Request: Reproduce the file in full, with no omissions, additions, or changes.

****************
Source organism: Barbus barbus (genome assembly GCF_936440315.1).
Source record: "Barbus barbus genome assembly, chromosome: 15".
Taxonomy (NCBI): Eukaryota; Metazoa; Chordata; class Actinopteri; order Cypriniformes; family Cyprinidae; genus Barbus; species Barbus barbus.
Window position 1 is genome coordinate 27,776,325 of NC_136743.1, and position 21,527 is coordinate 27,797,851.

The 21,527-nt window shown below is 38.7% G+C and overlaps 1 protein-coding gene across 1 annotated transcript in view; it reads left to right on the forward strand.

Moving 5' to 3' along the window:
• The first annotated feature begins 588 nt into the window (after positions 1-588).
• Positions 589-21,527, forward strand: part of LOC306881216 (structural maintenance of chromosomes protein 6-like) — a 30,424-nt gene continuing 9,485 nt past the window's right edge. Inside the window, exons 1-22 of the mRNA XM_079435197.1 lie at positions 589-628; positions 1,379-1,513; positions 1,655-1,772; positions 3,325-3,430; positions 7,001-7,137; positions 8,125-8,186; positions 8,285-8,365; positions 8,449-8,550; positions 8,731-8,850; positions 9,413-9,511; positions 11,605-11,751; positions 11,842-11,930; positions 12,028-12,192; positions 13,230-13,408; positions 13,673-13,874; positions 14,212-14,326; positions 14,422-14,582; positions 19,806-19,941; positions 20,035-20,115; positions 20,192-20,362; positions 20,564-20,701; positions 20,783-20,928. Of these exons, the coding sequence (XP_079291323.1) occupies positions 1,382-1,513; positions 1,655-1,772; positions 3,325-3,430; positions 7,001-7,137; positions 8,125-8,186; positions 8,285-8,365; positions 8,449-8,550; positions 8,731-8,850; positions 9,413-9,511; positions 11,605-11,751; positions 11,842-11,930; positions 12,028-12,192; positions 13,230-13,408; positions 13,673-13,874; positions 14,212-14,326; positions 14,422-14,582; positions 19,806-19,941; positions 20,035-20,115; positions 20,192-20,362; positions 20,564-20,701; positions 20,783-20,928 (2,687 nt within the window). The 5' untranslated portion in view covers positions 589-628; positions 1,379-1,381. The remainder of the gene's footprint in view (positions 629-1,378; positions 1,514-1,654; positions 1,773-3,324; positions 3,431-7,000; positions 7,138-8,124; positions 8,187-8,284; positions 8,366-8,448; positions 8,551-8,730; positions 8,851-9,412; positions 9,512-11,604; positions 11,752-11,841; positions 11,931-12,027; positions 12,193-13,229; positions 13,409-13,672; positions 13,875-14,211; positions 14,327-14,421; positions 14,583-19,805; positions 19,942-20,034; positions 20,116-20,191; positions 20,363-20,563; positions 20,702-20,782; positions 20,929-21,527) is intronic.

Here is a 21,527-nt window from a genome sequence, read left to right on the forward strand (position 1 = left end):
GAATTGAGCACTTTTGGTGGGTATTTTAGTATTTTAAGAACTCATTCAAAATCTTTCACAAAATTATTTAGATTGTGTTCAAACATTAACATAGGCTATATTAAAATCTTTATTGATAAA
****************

Source organism: Barbus barbus (genome assembly GCF_936440315.1).
Source record: "Barbus barbus genome assembly, chromosome: 15".
Taxonomy (NCBI): Eukaryota; Metazoa; Chordata; class Actinopteri; order Cypriniformes; family Cyprinidae; genus Barbus; species Barbus barbus.
Window position 1 is genome coordinate 27,776,325 of NC_136743.1, and position 21,527 is coordinate 27,797,851.

The 21,527-nt window shown below is 38.7% G+C and overlaps 1 protein-coding gene across 1 annotated transcript in view; it reads left to right on the forward strand.

Moving 5' to 3' along the window:
• The first annotated feature begins 588 nt into the window (after positions 1-588).
• Positions 589-21,527, forward strand: part of LOC306881216 (structural maintenance of chromosomes protein 6-like) — a 30,424-nt gene continuing 9,485 nt past the window's right edge. Inside the window, exons 1-22 of the mRNA XM_079435197.1 lie at positions 589-628; positions 1,379-1,513; positions 1,655-1,772; positions 3,325-3,430; positions 7,001-7,137; positions 8,125-8,186; positions 8,285-8,365; positions 8,449-8,550; positions 8,731-8,850; positions 9,413-9,511; positions 11,605-11,751; positions 11,842-11,930; positions 12,028-12,192; positions 13,230-13,408; positions 13,673-13,874; positions 14,212-14,326; positions 14,422-14,582; positions 19,806-19,941; positions 20,035-20,115; positions 20,192-20,362; positions 20,564-20,701; positions 20,783-20,928. Of these exons, the coding sequence (XP_079291323.1) occupies positions 1,382-1,513; positions 1,655-1,772; positions 3,325-3,430; positions 7,001-7,137; positions 8,125-8,186; positions 8,285-8,365; positions 8,449-8,550; positions 8,731-8,850; positions 9,413-9,511; positions 11,605-11,751; positions 11,842-11,930; positions 12,028-12,192; positions 13,230-13,408; positions 13,673-13,874; positions 14,212-14,326; positions 14,422-14,582; positions 19,806-19,941; positions 20,035-20,115; positions 20,192-20,362; positions 20,564-20,701; positions 20,783-20,928 (2,687 nt within the window). The 5' untranslated portion in view covers positions 589-628; positions 1,379-1,381. The remainder of the gene's footprint in view (positions 629-1,378; positions 1,514-1,654; positions 1,773-3,324; positions 3,431-7,000; positions 7,138-8,124; positions 8,187-8,284; positions 8,366-8,448; positions 8,551-8,730; positions 8,851-9,412; positions 9,512-11,604; positions 11,752-11,841; positions 11,931-12,027; positions 12,193-13,229; positions 13,409-13,672; positions 13,875-14,211; positions 14,327-14,421; positions 14,583-19,805; positions 19,942-20,034; positions 20,116-20,191; positions 20,363-20,563; positions 20,702-20,782; positions 20,929-21,527) is intronic.

Here is a 21,527-nt window from a genome sequence, read left to right on the forward strand (position 1 = left end):
GAATTGAGCACTTTTGGTGGGTATTTTAGTATTTTAAGAACTCATTCAAAATCTTTCACAAAATTATTTAGATTGTGTTCAAACATTAACATAGGCTATATTAAAATCTTTATTGATAAA